As before, Kiran’s out with his usual band (Dan Bridgewood-Hill on guitar, violin and keyboards, Andrew Cheetham on drums, Dave Rowe on bass), which propels him into something nominally simpler – a ranting, explosive, incantatory mesh of art punk and garage-guitar rock which might lose many of the timbral trimmings of the records, but which is riddled with plenty of rhythmic and lyrical time bombs to compensate; a kind of punky outreach. Most of the dates appear to be Kiran and band alone, though supports are promised (but not yet confirmed or revealed) for Dublin, Brighton, Birmingham, Newcastle and Norwich; and his festival appearances at This Must Be The Place, End of the Road and Ritual Union will be shared with other acts aplenty. No doubt all details will surface over time.


 
What we do know is that the August date in London will also feature Stef Ketteringham, the former Shield Your Eyes guitarist who now performs splintered experimental blues: previewing his appearance in Margate last month, I described his playing as being “like an instinctive discovery: more punk than professorial, bursting from his gut via his heart to tell its shattered, hollered, mostly wordless stories and personal bulletins without the constraint of manners or moderation. For all that, it’s still got the skeleton of blues rules – the existential moan, the bent pitches and percussive protest that demand attention and serve notice of presence.” Judge for yourselves below.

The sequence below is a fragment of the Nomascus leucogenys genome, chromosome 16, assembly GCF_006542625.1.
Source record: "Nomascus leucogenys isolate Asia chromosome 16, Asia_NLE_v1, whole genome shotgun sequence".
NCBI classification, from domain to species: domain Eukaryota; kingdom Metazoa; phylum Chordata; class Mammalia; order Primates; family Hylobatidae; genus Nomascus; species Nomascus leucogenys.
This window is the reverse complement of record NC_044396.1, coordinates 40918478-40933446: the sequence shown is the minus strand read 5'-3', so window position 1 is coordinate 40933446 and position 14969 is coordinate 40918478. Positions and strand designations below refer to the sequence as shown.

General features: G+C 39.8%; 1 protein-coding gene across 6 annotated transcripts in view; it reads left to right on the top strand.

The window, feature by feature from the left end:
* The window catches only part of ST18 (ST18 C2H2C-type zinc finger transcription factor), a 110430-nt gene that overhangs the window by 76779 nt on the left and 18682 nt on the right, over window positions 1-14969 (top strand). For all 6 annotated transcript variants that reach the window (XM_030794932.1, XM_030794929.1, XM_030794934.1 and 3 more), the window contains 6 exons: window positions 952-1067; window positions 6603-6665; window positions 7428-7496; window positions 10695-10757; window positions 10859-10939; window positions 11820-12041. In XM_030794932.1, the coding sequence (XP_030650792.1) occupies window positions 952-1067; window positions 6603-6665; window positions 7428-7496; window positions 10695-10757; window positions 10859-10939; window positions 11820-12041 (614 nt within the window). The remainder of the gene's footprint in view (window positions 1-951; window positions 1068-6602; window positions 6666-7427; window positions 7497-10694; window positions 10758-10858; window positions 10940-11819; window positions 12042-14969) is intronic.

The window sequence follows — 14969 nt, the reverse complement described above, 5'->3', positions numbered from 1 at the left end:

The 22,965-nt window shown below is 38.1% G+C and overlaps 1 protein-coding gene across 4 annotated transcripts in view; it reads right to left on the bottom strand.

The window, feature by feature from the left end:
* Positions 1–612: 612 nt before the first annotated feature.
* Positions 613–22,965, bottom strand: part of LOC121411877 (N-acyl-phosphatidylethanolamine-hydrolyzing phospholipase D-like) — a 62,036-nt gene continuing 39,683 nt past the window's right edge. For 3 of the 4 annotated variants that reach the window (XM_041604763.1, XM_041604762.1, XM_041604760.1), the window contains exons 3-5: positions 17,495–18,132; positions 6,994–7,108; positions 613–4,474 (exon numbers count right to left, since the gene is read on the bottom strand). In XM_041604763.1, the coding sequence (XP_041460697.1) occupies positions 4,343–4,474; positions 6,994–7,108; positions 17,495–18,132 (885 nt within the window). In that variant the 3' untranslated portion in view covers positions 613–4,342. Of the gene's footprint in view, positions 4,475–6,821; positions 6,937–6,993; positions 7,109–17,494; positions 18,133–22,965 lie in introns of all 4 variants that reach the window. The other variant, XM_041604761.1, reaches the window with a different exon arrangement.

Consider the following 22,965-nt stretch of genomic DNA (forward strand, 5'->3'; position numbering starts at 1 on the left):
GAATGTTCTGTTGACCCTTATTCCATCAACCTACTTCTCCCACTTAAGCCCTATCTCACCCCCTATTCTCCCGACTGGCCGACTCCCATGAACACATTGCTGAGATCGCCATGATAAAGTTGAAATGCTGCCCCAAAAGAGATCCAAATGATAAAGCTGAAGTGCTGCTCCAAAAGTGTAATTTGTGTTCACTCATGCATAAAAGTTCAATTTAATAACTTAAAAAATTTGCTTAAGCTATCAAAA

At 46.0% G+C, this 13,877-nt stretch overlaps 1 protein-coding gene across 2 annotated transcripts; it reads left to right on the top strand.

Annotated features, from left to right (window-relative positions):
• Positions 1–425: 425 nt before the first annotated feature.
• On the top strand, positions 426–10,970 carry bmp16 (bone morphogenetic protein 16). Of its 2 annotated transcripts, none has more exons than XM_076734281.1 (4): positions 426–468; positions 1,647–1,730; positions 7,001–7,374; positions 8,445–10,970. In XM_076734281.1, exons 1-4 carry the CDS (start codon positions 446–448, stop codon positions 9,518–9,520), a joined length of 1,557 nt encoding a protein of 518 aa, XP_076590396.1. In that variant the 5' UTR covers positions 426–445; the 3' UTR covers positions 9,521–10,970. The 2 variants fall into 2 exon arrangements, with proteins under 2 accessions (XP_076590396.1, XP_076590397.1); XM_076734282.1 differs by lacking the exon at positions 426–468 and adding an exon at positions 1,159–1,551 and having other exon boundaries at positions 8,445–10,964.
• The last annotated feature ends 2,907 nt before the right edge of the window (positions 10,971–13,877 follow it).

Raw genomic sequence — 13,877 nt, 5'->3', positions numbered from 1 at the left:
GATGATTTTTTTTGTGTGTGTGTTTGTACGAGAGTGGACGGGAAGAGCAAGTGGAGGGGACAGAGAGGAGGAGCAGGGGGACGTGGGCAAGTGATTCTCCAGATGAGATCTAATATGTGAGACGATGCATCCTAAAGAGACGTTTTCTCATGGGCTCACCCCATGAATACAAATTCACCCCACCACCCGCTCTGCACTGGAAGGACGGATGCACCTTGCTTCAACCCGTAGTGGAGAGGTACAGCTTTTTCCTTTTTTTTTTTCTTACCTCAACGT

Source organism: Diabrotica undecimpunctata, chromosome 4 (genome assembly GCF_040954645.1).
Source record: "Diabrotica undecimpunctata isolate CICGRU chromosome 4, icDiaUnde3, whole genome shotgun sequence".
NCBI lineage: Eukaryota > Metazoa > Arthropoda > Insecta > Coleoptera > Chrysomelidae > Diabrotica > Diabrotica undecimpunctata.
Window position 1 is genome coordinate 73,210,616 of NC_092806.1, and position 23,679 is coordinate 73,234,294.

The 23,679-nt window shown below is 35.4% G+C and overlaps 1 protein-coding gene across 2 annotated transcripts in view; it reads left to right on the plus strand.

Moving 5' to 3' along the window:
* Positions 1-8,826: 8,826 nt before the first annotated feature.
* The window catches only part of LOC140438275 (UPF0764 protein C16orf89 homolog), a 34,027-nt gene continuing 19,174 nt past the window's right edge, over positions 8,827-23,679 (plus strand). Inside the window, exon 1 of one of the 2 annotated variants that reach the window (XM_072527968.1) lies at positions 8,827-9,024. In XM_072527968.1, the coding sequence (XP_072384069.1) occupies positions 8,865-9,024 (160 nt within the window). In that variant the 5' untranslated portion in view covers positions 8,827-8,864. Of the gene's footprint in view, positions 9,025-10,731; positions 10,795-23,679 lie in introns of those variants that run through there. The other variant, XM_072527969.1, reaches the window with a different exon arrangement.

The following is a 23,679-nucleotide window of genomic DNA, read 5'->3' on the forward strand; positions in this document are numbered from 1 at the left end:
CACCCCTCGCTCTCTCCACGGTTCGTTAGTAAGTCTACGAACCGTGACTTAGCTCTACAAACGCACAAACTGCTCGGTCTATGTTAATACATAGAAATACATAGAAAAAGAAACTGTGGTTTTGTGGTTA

The first Manchester date – in September – will be shared with Cult Party and The Birthmarks. The former’s the brainchild of Leo Robinson: multi-disciplinary artist, Kiran associate and songwriter; a cut-back Cohen or Redbone with a couple of string players to hand, delivering dry understated daydream folk songs (from the Americana mumble of Rabbit Dog to the twenty-minute meander of Hurricane Girl, which goes from afternoon murmur to chopping squall mantra and back again). The latter are long-running Manchester cult indie rock in the classic mold – over the years they seem to have been a clearing house or drop-in band for “people that are or have been involved with Sex Hands, Irma Vep, Klaus Kinski, Aldous RH, Egyptian Hip Hip, Human Hair, Sydney, lovvers, TDA, Wait Loss and many more.”



 
* * * * * * * *

Dates as follows:

(August 2018)

  • This Must Be The Place @ Belgrave Music Hall & Canteen, 1-1A Cross Belgrave Street, Leeds, Yorkshire, LS2 8JP, England, Sunday 26th August 2018, 1.00 pm (full event start time) – information here and here
  • The Victoria, 451 Queensbridge Road, Hackney, London, E8 3AS, England, Wednesday 29th August 2018, 7.30pm (with Steff Kettering) – information here and here
  • End Of The Road Festival (Tipi Stage) @ Larmer Tree Gardens Tollard Royal, Salisbury, Wiltshire, SP5 5PY, England, Thursday 30th August 2018, 9.45 pm – information here and here

(September 2018)

  • Partisan, 19 Cheetham Hill Road, Strangeways, Manchester, M4 4FY, England, Saturday 8th September 2018, 7.30pm (with Cult Party + The Birthmarks) – information here and here

(October 2018)